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PITTSBURGH (AP) — No one needs to explain this math to the Pittsburgh Steelers: It's easier to get to the Super Bowl by winning two games rather than three.
On a short week with no real practice following a tough loss, the Steelers were determined not to get distracted and lose to the poor-record Carolina Panthers. Do that, and they might be adding an extra work week to their playoff schedule.
"It was huge for us," nose tackle Casey Hampton said following Pittsburgh's businesslike 27-3 victory on Thursday night. "If you get a bye, it gets you closer to the Super Bowl. Anything can happen in the playoffs, and you want to play the least games as possible."
Maybe that's why the Steelers (11-4) put away the Panthers (2-12) in about the least time possible. Ben Roethlisberger's deep throws resulted in a touchdown, set up another and pushed the Steelers into a 20-0 halftime lead, and the Panthers had no real chance after that.
Not with an offense that was outgained 408-119. Not with a defense that tightened up to stop the run, somehow overlooking that the Steelers' offense runs through Roethlisberger.
"They were stacking the line of scrimmage to stop the run so, when you see that, you've got to take what they give you," coach Mike Tomlin said of a passing game that outgained Carolina's 293-45. "Guys got open and Ben distributed the football to them."
Mike Wallace scored on a 45-yard touchdown pass during his sixth 100-yard game this season, one off the Steelers' record. Emmanuel Sanders' 35-yard catch led to Rashard Mendenhall's 1-yard TD run and, with Shaun Suisham adding two field goals, the second half was largely irrelevant.
"I felt we did some really good things," said Roethlisberger, who was 22 of 32 for 320 yards and a 1-yard TD run. "We're always striving to get better and do some better things. Every day and every game, we get a little better."
Of course, winning their fifth in six games means the Steelers might eliminate a wild-card playoff game from their January calendar.
The Steelers, bouncing back from Sunday's 22-17 loss to the Jets, will wrap up the AFC North and the first-round bye if they beat Cleveland on Jan. 2. The Browns (5-9) could end the division race even earlier than that if they upset the Ravens (10-4) at home on Sunday.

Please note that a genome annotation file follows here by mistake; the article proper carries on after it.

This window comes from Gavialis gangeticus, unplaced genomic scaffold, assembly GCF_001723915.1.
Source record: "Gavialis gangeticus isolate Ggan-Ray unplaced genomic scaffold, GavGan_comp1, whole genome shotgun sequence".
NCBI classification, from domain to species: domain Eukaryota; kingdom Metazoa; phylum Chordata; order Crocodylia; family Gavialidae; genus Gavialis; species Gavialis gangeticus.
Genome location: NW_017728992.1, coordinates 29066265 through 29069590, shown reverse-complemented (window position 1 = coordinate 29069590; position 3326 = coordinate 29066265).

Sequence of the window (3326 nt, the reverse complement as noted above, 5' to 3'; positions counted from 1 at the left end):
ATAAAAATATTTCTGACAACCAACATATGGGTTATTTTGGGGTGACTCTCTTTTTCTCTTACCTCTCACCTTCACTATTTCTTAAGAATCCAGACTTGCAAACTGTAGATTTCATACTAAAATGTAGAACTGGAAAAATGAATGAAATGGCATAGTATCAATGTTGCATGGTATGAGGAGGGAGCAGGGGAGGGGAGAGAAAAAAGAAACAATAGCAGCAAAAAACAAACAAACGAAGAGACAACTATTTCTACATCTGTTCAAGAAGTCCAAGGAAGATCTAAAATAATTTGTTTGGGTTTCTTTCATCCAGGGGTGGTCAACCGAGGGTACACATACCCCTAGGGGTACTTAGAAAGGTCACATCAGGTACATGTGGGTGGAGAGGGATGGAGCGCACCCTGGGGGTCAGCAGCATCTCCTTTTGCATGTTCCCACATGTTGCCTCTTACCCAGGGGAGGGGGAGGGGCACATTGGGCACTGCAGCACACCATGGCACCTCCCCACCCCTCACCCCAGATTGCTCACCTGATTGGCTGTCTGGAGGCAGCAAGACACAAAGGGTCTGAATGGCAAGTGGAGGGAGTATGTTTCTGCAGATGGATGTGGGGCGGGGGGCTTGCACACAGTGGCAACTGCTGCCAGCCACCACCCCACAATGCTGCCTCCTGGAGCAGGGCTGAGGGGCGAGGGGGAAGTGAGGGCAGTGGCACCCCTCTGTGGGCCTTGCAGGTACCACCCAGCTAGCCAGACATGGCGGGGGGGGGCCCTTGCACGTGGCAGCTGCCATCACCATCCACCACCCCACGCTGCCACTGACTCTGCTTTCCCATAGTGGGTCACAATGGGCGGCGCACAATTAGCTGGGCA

"There's some hardware out there for us, the AFC North title, and that more than anything is what we're focused on," Tomlin said.
There wasn't much for the Panthers to take out of a game in which they had zero yards of offense from the end of the first quarter to the last 90 seconds of the third quarter.
"They're 2-13 for a reason, and you've got to keep them that way," safety Ryan Clark said. "You don't want to give them any confidence they can play it down to the wire, so we put it away early."
Jonathan Stewart, averaging 115 yards in his previous four games, ran for 71 yards on 18 carries, but rookie quarterback Jimmy Clausen finished 10 of 23 for 72 yards.
"We've obviously had our struggles at that position," said coach John Fox, who has used four quarterbacks in the NFL's worst-ranked offense. "That was pretty solid defense we played. Offensively, it wasn't very good."
Clausen drove the Panthers to the Pittsburgh 32 on each of their first two drives, but neither produced any scoring — and that was about it for the rest of the game, other than a late John Kasay 27-yard field goal.
"I thought offensively we came out fast, running the ball well, got a few first downs quick," Clausen said. "And just from there, I don't know what happened."
At least there's this: the Panthers own the NFL's worst record, which could translate into the top pick in the April draft.
Even before the Panthers had left town, Heinz Field didn't look the same. Within 90 minutes after the game ended, the goal posts and team benches had vanished as the NHL began building the outdoor hockey rink for the Capitals vs. Penguins Winter Classic on Jan. 1.
The way the Steelers see it, the NHL can take all the time they want. They don't plan on being back until a few weeks from now.
"We want to clinch the No. 2 seed and our division," said linebacker LaMarr Woodley, who still recalls last season's 13-6 loss to a one-win Browns team. "We have to take care of Cleveland. Last year, they took care of business on us. We have to make sure that doesn't happen."